Triggers, understanding reacting -v- responding

You know when someone has pushed your button! It triggers feelings or emotions that rise up that just feel awful. Someone or something has reminded you of a person(s), or past event, or a bad time in your life. It’s something that we don’t like to think about as it brings up feelings of fear, anger, shame, sadness.

A lot of the time we don’t know what is going on for us until we have had time to think about it. The trigger itself can be something completely innocuous. Yet, it has triggered something that can leave you bemused or ready to fight and every uncomfortable feeling in between.

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What does it mean to be Triggered?

Childhood experiences that have left you feeling confused, sad, rejected, abandoned – anything that was painful enough for you to push down.

The more serious wounding like abandonment or sexual or physical abuse or poverty is also scarring to a child. So devastating in fact we have to split parts of ourselves off and bury them deeply.

In those moments of fright or terror, we go into freeze, flight, or fight. It’s the way the old part of the brain processes danger and is attempting to survive that danger.

It is not only front-line services that can suffer from PTSD but anyone who has believed they are in danger or shocked and disturbed by being a witness. For severe trauma, flashbacks can happen with no warning and are distressing. Less traumatic, but still distressing are sounds, smells, and touch.

Who Triggers these overwhelming feelings?

Family members:
Parents or siblings always seem to know what to say or do that will make your head feel as though it’s exploding.

People in authority:
People who have a certain amount of power over you, an employer for example. You feel you have little choice but to do what they say. Powerlessness or feeling unimportant may emerge so might anger.

Social media can bring up feelings of not good enough that everyone is having a good time except for you. It can bring up feelings of being excluded or invisible.

Film or tv that has a story or situation that you have experienced. Often you see a message warning people of triggering storylines.

Some common triggers

  • Your partner dismisses your opinion as stupid that brings back all the times you felt that way at home or school. You already hold the belief you are stupid and this confirms it.
  • Your boss speaks to you in a way that brings back the harsh, bullying tone of a teacher. It takes you back to being small and feeling frozen at the huge grown-up who shouted at you.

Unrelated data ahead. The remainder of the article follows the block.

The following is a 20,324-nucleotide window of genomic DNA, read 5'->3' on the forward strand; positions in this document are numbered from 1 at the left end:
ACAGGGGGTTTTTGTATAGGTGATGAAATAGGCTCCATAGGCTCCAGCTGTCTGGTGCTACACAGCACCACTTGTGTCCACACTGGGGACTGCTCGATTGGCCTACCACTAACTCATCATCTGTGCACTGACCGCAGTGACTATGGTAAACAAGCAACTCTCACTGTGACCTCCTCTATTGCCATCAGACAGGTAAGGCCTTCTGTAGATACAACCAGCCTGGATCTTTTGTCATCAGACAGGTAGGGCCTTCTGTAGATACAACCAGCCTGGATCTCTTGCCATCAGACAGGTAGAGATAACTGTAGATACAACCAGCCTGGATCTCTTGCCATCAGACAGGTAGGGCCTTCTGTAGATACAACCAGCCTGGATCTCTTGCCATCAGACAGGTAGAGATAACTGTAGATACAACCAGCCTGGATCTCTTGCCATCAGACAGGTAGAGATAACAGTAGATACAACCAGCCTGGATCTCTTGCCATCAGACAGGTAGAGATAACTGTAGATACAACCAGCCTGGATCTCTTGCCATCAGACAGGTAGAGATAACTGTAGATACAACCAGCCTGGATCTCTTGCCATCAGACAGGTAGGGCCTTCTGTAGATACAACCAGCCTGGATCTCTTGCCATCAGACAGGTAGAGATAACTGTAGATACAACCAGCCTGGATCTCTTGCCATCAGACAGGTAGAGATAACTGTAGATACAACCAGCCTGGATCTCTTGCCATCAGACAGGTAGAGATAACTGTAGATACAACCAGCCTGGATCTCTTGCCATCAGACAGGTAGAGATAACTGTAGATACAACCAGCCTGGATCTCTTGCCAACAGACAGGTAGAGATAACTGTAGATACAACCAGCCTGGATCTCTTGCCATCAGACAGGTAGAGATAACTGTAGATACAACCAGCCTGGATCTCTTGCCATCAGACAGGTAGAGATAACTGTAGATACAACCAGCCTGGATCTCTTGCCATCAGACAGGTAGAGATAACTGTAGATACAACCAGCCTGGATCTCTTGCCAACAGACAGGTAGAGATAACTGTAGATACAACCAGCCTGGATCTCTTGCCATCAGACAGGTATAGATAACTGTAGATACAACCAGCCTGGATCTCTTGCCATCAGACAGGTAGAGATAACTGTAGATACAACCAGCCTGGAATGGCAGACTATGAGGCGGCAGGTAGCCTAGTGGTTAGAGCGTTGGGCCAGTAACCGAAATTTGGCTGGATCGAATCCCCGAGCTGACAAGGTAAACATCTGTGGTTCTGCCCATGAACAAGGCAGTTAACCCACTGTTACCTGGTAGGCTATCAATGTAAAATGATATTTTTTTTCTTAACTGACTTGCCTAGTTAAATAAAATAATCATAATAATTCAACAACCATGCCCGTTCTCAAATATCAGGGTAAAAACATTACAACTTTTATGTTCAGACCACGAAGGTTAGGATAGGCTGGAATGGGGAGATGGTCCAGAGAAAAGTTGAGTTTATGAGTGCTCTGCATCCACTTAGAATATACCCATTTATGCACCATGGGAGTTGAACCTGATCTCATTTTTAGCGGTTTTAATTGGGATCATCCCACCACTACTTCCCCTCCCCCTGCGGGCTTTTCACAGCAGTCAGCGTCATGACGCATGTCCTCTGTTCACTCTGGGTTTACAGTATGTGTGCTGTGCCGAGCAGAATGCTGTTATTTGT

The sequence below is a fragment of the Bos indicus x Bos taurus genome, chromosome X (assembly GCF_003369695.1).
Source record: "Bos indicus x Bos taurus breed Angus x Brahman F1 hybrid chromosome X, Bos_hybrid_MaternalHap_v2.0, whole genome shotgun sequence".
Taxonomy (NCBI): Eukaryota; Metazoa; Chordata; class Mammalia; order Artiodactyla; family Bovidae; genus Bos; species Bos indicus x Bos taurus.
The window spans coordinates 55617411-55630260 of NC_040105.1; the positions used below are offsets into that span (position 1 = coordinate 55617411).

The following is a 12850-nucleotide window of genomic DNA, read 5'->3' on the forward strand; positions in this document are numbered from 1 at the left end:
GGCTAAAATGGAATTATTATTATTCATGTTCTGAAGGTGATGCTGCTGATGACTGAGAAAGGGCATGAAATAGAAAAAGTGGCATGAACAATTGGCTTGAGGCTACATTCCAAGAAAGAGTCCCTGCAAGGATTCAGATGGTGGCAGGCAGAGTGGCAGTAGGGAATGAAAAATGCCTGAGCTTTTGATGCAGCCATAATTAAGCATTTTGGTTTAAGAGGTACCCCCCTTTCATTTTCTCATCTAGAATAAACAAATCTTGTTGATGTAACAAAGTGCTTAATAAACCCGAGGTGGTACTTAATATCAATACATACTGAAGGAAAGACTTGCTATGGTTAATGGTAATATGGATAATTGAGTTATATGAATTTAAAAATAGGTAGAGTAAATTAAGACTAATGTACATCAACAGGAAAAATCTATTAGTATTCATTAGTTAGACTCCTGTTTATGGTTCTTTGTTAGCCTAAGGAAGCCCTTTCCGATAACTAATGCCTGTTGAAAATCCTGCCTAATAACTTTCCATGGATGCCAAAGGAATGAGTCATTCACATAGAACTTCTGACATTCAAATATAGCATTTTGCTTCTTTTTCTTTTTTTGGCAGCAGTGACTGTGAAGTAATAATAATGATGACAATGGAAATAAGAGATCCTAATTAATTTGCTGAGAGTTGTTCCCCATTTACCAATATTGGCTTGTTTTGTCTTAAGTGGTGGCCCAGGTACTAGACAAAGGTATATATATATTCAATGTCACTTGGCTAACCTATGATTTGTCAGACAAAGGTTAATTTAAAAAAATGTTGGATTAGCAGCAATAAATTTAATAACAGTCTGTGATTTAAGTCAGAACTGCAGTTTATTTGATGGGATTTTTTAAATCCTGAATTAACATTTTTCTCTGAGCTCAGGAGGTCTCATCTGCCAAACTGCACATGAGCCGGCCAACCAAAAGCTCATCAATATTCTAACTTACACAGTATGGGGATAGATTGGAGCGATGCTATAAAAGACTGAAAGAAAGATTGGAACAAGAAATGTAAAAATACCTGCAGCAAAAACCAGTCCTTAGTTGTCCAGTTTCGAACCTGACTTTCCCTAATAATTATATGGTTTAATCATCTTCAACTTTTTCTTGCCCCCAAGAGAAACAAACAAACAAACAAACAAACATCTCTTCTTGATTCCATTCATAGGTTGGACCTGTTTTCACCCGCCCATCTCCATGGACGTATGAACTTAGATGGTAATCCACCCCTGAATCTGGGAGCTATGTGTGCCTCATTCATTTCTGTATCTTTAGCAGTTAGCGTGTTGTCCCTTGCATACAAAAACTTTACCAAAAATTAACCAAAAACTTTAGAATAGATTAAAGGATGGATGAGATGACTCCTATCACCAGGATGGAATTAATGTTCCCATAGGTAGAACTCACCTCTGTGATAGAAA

• A work colleague teases you about a mistake you have made. It makes you feel as you did when an older sibling ridiculed you. You feel young and powerless.
  • Witnessing someone being bullied or threatened can take you back to when that happened to you. You find yourself unable to move.
Mental health

How do we avoid triggers?

  • We are nice, a people pleaser in the hope we don’t trigger someone’s anger.
  • Compliant in the hope that people will not leave us. We want to avoid the pain of abandonment at all cost.
  • We shut down when things become too intense or too intimate. Much like an animal when there is a predator nearby will play dead.
  • Compulsive behaviour, alcohol, drugs, pornography, food. We do this in order not to feel the emptiness or trauma we are carrying.
  • The psyche is trying to find a way to heal something from a long time ago. We are always trying to find parts of ourselves that we had to split off or banish. This was imperative because it is too painful to feel them. The loss of these parts may add to the loneliness we already feel in our life.

What you can do to ease emotional disruption?

  • Begin to unpick memories and understand what is happening. By working with a therapist who can help you trace back the roots of the trigger.
  • Reading self-help books. This can be very helpful for you to know that what you experiencing is not unusual and reading about people who have walked the same path can be inspirational and comforting.
  • Practice being mindful. Paying attention to your thoughts and what is happening in your body. This does take some effort and patience. Triggers can be overwhelming.
  • The most healing thing we can do for ourselves is to work to have a relationship with ourselves. Learning and working with the parts of ourselves that we had to banish. Practicing kindness and compassion.
  • Learning to be a good mother or father to ourselves can be hard at first like anything we try for the first time. Over time we can learn to have a good relationship with ourselves and in turn with others.

Is it possible to have more kindness and compassion for ourselves?

Yes, it is possible but it takes time and patience.

We need to understand our internal critic or judge. To understand the harshness we sometimes feel towards ourselves. Why we react with anger or frustration instead of responding thoughtfully. This work is best conducted with a therapist but if that feels too much think about joining a group. Sometimes we need to learn to trust others before we can heal – a group or a therapist can help.

Image of horses comforting each other. Equine-Assisted Therapy (EAT) very effective for a host of emotional issues.
Equine-Assisted Therapy (EAT) very effective for a host of emotional issues.

If you find yourself overwhelmed with feelings and memories look for someone who can help. You can find counsellors and therapists who are registered with BACP to advise.

I am registered with the BACP and work as a Psychosynthesis Counsellor and EFT Practitioner.